23

The appellants' third argument is that the warrant insufficiently described "the things to be seized." Appellants remind us of the broad statement in Marron v. United States, 275 U.S. 192, 196, 48 S.Ct. 74, 76, 72 L.Ed. 231 (1927), that "(a)s to what is to be taken, nothing is left to the discretion of the officer executing the warrant." The warrant here is said to be deficient in three respects: it authorized seizure of (1) privileged communications between NCTC and Sands, and Sands's work product in connection with NCTC matters; (2) property merely belonging to a person "associated" with NCTC but wholly unrelated to NCTC's operations; and (3) property of NCTC for which there was no showing of probable cause in the affidavit.

24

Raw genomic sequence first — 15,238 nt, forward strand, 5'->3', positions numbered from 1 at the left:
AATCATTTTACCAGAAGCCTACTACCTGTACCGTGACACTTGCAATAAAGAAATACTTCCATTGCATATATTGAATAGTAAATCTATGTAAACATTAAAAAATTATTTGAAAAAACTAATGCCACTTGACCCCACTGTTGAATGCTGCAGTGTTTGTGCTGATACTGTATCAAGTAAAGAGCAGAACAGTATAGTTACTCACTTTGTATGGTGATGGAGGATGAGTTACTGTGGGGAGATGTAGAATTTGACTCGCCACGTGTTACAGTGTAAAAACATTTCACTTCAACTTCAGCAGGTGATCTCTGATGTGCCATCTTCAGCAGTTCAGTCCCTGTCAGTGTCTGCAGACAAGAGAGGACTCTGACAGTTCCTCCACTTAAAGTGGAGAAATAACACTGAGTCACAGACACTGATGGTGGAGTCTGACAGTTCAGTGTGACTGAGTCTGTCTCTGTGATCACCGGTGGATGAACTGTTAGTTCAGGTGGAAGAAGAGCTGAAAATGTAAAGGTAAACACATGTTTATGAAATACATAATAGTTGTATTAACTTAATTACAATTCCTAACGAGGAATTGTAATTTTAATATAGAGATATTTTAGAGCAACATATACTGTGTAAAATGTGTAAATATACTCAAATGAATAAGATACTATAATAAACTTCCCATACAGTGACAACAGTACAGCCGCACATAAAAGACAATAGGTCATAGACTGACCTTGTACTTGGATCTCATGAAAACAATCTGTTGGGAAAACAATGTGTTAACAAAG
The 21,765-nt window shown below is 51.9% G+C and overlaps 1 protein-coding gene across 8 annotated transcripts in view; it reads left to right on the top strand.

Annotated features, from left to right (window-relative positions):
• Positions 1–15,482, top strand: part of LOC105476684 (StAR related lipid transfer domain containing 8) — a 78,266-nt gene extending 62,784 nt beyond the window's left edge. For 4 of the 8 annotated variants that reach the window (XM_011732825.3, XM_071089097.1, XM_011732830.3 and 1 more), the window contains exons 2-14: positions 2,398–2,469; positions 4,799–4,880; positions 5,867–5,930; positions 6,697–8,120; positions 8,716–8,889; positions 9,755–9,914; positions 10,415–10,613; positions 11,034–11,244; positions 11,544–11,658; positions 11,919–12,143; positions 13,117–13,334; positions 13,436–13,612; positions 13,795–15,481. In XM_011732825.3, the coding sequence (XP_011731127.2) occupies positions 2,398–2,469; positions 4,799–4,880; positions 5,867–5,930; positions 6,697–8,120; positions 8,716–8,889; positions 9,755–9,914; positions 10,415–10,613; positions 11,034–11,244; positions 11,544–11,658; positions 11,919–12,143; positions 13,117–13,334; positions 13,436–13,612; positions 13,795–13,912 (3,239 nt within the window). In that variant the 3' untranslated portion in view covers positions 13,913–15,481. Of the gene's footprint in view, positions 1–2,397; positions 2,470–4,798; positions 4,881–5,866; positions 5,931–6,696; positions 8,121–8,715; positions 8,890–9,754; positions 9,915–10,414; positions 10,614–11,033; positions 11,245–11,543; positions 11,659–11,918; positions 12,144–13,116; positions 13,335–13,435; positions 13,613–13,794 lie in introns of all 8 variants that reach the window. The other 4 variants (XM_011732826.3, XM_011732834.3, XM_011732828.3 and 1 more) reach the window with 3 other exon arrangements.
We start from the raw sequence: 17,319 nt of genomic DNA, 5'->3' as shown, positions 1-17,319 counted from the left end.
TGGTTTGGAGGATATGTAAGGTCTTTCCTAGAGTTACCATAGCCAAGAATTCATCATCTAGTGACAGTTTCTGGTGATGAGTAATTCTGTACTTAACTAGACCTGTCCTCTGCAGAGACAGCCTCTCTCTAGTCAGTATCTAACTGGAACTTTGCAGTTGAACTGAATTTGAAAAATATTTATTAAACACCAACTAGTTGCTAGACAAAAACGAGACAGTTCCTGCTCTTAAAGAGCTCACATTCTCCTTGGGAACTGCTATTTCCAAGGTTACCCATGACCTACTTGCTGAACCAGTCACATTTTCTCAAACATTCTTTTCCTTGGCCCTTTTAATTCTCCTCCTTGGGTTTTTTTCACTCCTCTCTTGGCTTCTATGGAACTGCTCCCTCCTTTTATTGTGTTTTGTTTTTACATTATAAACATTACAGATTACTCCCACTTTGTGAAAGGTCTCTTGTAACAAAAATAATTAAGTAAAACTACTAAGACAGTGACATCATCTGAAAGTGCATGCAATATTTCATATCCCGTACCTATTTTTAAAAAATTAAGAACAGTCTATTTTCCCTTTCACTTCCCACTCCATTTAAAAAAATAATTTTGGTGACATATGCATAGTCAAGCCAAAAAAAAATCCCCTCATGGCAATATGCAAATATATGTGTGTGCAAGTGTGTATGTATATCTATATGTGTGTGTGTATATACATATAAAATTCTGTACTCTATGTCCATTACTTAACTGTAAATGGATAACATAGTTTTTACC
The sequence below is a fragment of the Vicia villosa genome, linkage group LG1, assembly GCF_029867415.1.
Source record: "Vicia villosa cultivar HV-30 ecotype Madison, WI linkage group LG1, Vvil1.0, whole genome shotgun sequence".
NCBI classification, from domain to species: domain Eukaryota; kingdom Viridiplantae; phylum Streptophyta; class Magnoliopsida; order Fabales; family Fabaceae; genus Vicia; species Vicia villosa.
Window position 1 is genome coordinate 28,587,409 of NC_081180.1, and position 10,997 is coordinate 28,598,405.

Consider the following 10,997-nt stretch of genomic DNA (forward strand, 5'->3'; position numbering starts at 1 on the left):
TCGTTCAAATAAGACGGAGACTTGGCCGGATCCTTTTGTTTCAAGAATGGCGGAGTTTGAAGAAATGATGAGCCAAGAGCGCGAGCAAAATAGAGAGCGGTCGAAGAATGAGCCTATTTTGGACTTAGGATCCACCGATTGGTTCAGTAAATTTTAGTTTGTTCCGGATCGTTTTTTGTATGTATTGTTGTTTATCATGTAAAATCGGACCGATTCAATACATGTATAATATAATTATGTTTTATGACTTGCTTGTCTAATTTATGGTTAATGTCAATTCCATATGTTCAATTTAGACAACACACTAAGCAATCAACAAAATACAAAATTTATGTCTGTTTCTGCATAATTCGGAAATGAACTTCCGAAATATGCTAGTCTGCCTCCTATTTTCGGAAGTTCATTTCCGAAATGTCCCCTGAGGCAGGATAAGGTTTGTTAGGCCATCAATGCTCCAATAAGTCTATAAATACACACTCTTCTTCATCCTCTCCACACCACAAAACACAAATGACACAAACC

As to the point that the warrant authorized seizure of privileged communications between NCTC and Sands as well as Sands's work product in connection with NCTC matters, we begin by again noting that there was probable cause to believe that NCTC's business was permeated with fraud. Accordingly, the agents could properly seize all of the business records of NCTC described in the warrant. See United States v. Brien, 617 F.2d 299, 309 (1st Cir. 1980), cert. denied, 446 U.S. 919, 100 S.Ct. 1854, 64 L.Ed.2d 273 (1980). Turning to Sands, as lawyer-lessor of NCTC and husband of a principal stockholder, his activities were significantly intermingled with those of the company. Indeed, Sands had even held a discussion with an NCTC customer culminating in the customer's loss of his "investment." Therefore, the agents also had probable cause for making Sands's files on NCTC a target for search. Although the warrant may have encompassed privileged materials, the same was doubtless true of the warrants directed at the law office in Andresen v. Maryland, 427 U.S. 463, 482-84, 96 S.Ct. 2737, 2748-50, 49 L.Ed.2d 547 (1976). And the warrant here was as specific if not more so than those deemed "models of particularity" in Andresen, id. at 479-82, 96 S.Ct. at 2748-49 (upholding warrant permitting search of a lawyer's office for, among other things, "books, records, documents, papers, memoranda and correspondence" relating to a fraudulent transaction). To the extent that the files obtained here were privileged, but see In re Doe, 551 F.2d 899 (2d Cir. 1977); Union Camp Corp. v. Lewis, 385 F.2d 143 (4th Cir. 1967), the remedy is suppression and return of the documents in question, not invalidation of the search, see Andresen, 427 U.S. at 482 n.11, 96 S.Ct. at 2749 n.11; United States v. Dunloy, 584 F.2d 6, 11 n.4 (2d Cir. 1978); VonderAhe v. Howland, 508 F.2d 364, 372 (9th Cir. 1974).